that I know at least two of your more engineers, and I encourage us to look at this, we do need to look at it, but I encourage assembly to point somebody to do that, all regulations need to be looked at at some times and this one is not an exception. Thank you. All right, we will move on now to some by air quality comments and before I must start with Dr, Howard [xx] but then I've got two more from the applicants for healthy air is a Lower Vessel and two [xx] if you guys can think about maybe one of you guys speaking so we can move on, we still got several pages, thank you so, we will start with Dr. Howard [xx]   Thank you I'm Howard [xx] Bull North Carolina. I'm here today to ask for your support in maintaining the current suite of air quality [xx] operated by the division of air quality issue 765 and section 4.25 proposes taking out many air quality monitoring sites not explicitly required by the UACPA as a former member of the is [xx] advisory committee members andair quality affects research on state have have been intimately involved in air quality monitoring and another value provided for the city citizens the state and the region. The bill being discussed today will eliminate only [xx] 17 of 25 particular [xx] and the entire air [xx] networks have ability to determine if air quality is changing either for the better or worse will be compromised if [xx] are removed, north Carolina has a very diverse geography when the sea level in the east the highest east of misisipi [xx] this gives rise to an air quality, climate the source of it is varied and complex and successful characterization has shown we will require all across the state [xx] has shown reductions in naughty missions from our plans as mandated [xx] Act and north Carolina [xx] which it's legislature passed and it's dramatically lowered those pollution on the State, they were only able to report this good news because we had data from North Carolina's excellent air quality monitoring network air pollution plays a significant health risk to the [xx] and the children suffering from asthma [xx] translates into lower mortality and reduce healthcare cost healthier eco-systems and that they tracks visited to our State. We have a $24 billion in the tourism industry and the cost of monitoring a small fraction of that In conclusion I urge you and you and your colleagues to continue to support the current air quality monitoring network, clean areas are right not a privilege to the citizens of North Carolina and the State has an obligation to ensure that its citizens have a high quality air that they breath every day. Thank you. Thank you, any questions? I [xx] who will be our speaker from the [xx] for healthy air Good morning. Thank you. My name is Laura Winsel[sp?] and manager of Medical Advocates for Healthy Air an initiative of Clean Air Carolina, ou members are Public Health and Medical professionals our growing body of research shows that air pollutions impacts all aspect of human health, we are concerned about several provisions that would increase air pollution or make it more difficult to protect ourselves from current pollution sources and our focus my comments on section 4.3 prohibiting the implementation and enforcement of federal standards from wood hitters. Natural substances like wood are necessarily harmless and their are burnt low temperatures would combustion mix highly toxic gas and particles concentrated inside the four walls in a home or trapped in a valley especially in counties like and Madison where more than 15% of the homes use wood stoves these emissions can be deadly exposure from just a few hours can trigger heart and Asmer attacks and other respiratory problems and cause symptoms of suffocation prolonged exposure can cause cancer immune system problems, obesity neurological problem and low birth weight children are most substantial their lungs are they breath more air relative to adult and they are closer to the ground where toxic particles would fall. The Asmer epidemic is the leading cause for school absence in North carolina the cooler school man this can have a detrimental effect on their school performance in counties with high concentration of wood stoves, carefully regulating wind stoves significantly reduces emergency room visits for heart attacks. The new EPA rule for safer wood stoves supplies only to new stoves and that sense already minimizes any burden on those who use wood stoves. The most responsible action would be for the state to adopt stronger safety regulation for all stoves, losing laws to protect their quality and monitor the measuring where implemented after years of research prove that they are necessary to protect our health and they are still necessary in the name of our children health, I urge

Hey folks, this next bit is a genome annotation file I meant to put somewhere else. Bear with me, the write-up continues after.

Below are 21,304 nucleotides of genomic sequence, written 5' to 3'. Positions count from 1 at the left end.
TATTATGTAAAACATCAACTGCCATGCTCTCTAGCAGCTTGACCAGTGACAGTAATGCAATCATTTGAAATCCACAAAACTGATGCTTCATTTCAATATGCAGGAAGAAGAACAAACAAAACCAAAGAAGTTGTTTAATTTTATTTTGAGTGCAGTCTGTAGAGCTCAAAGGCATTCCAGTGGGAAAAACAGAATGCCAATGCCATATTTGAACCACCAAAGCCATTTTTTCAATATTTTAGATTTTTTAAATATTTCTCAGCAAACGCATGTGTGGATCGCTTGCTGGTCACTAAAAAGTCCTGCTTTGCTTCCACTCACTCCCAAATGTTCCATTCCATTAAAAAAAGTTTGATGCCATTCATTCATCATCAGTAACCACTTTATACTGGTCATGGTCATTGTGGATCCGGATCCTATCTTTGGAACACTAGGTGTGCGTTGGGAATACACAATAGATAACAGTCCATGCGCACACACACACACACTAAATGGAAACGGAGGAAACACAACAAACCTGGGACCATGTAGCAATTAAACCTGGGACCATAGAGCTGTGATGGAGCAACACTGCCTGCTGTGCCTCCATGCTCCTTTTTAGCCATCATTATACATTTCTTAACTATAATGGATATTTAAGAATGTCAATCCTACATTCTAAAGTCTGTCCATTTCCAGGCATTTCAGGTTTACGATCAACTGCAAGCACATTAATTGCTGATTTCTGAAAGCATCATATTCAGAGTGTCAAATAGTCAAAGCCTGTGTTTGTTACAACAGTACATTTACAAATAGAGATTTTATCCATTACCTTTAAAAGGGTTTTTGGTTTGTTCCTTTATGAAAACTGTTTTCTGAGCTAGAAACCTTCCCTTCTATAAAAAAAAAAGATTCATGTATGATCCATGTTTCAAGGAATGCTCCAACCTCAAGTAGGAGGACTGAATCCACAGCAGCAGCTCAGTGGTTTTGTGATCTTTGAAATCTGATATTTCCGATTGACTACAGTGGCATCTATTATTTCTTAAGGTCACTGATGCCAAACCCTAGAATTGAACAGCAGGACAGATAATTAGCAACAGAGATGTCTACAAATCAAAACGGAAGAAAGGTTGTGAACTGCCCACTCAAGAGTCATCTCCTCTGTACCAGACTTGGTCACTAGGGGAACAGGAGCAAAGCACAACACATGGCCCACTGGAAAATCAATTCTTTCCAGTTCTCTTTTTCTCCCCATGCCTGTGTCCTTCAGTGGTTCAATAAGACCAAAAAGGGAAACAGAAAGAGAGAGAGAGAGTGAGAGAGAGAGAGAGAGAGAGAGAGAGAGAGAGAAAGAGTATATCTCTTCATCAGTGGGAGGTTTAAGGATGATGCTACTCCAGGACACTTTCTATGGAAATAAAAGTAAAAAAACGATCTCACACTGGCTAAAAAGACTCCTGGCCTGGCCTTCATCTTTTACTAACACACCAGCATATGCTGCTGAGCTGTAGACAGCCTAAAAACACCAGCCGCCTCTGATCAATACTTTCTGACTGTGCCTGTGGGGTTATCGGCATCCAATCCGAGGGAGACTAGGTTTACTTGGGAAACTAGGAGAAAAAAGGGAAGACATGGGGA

you to continue to protect them from the poison emitted from the heavy vehicle idling, factories and devices in our homes, thank you. Thank you, any questions representative Harrison.  Thank you Mr. Chair, do you have any one else to speak on section 4.4 and 4.5 because if none I would like to ask their quality about that? I don't think so we are checking, Go a head. In essence of time I would say I appreciate your comments on that sections has concerns on the next one that meat the process automatically adopting federal air quality standards, did you have comments on that? There are positions with that the EPA standard are based on scientific research they are necessary and for the good of the citizens in our state for our public health we should adopt those resolutions and strongly enforce them to keep our air clean because of the fact they are systems of our body. Follow up. Thank you very much.   Okay, thank you Okay the next one is John Donnie his former [xx] supervisor Thank you Mr. Chairman, the committee members My name is John Don Ian, I'm representing myself as a private citizen for this testimony about section 4.18 of the bill. In 2011 I retired from the North Carolina Division of Water Quality as an environmental supervisor. In 2009 while I was still a dean, I was one of the leaders of an inter-disciplinary, inter- state team of researchers made up of [xx] [xx] international and University of [xx] Carolina to examine isolated wetlands in the lake county study area, North and South Carolina. In North Carolina the study included Brunswick, Blaiten[sp?]  Robinson and Columbus counties. Isolated wetlands are identified as wetlands which have Brunswick, Blaiten[sp?] no surface connection to downstream waters, no surrounded on all sides by uplands, there're essentially bowels in the landscape, we went in the field to determine the sizes on how much water they can store, and the level of their overall condition, in this four North Carolina counties the work estimate there were at least 50, 000 isolated wetlands to the average size of about two thirds of an acre, based on these numbers from just these four counties there're certainly hundreds of thousands thunderstorms, tropical storms and hurricanes, when this [xx] on the landscape fell at the water they will change ground water and drinking wells provide habitat for threat to endangered species, remove a very large percentage of the storm water pollution that discharges into them and therefore provides storm water treatment at minimal cost. Certainly the [xx] rules may be changed the statutes can be changed. The best approach to that change would be to take will and quality into account when issuing permits. Presently will and quality is not considered during the permitting process. The use of well and quality in the permitting program has long been a goal of the agencies both Federal state development industry and environmental groups since state incorporation of this approach into the isolated initially which permitting program that allows Dinah to test this approach before eventually adopting it state wide. Use of North Carolina  assessing method could be the focus of this modification and I'd be glad to provide a list of North Carolina references I so dwell and see if there's anybody else wants to see them. Thank you the committee questions. Thank you. Okay Thank you. All right our next one is Ben Hudson our Environmental Attorney thank you Mr Chairman, My name is Ben Hudson I'm a partner at the McGuireWoods Law Firm in Charlotte and I've been practicing environmental law over 30 years and until January this year I was the Chairman of North Carolina's Environmental Management Commission, I'm here on behalf of myself and 13 other leading environmental lawyers to speak in opposition to section 4.9 of the bill which is found on pages 30 and 31, which proposes to change who can do redevelopment under the state's Brownfield statute. I was involved in the initial adoption of Brownfields statute has been one of the most successful if not the most successful program for the safe redevelopment of contaminated properties today there's been over 325 projects, tens of billion dollars have been invested in resulting economic activities as occurred, one of the big reasons for this is that the current statute is very simple and clear, if you did not cause or contribute to the contamination and you're seeking to redevelop than in most likelihood you're going to be eligible to get a Brownfield's agreement. The proposed 4.9 takes away that clarity and simplicity